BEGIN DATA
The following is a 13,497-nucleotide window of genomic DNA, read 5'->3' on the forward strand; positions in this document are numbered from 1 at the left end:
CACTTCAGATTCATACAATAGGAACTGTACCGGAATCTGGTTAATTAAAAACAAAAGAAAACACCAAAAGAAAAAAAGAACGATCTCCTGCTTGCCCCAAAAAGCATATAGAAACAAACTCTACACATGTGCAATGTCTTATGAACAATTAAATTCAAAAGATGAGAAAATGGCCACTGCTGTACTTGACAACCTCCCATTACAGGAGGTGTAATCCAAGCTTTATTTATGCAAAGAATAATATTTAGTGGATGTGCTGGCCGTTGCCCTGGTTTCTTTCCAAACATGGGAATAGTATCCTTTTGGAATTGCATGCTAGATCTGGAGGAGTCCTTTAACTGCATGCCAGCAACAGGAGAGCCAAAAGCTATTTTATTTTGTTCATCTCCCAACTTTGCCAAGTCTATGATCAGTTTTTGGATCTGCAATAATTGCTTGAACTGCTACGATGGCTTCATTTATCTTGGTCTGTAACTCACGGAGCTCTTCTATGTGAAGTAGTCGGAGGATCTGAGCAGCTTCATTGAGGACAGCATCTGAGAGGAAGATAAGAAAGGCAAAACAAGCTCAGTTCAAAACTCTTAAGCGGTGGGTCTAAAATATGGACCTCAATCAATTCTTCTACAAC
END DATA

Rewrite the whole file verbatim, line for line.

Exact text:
The following is a 13,497-nucleotide window of genomic DNA, read 5'->3' on the forward strand; positions in this document are numbered from 1 at the left end:
CACTTCAGATTCATACAATAGGAACTGTACCGGAATCTGGTTAATTAAAAACAAAAGAAAACACCAAAAGAAAAAAAGAACGATCTCCTGCTTGCCCCAAAAAGCATATAGAAACAAACTCTACACATGTGCAATGTCTTATGAACAATTAAATTCAAAAGATGAGAAAATGGCCACTGCTGTACTTGACAACCTCCCATTACAGGAGGTGTAATCCAAGCTTTATTTATGCAAAGAATAATATTTAGTGGATGTGCTGGCCGTTGCCCTGGTTTCTTTCCAAACATGGGAATAGTATCCTTTTGGAATTGCATGCTAGATCTGGAGGAGTCCTTTAACTGCATGCCAGCAACAGGAGAGCCAAAAGCTATTTTATTTTGTTCATCTCCCAACTTTGCCAAGTCTATGATCAGTTTTTGGATCTGCAATAATTGCTTGAACTGCTACGATGGCTTCATTTATCTTGGTCTGTAACTCACGGAGCTCTTCTATGTGAAGTAGTCGGAGGATCTGAGCAGCTTCATTGAGGACAGCATCTGAGAGGAAGATAAGAAAGGCAAAACAAGCTCAGTTCAAAACTCTTAAGCGGTGGGTCTAAAATATGGACCTCAATCAATTCTTCTACAAC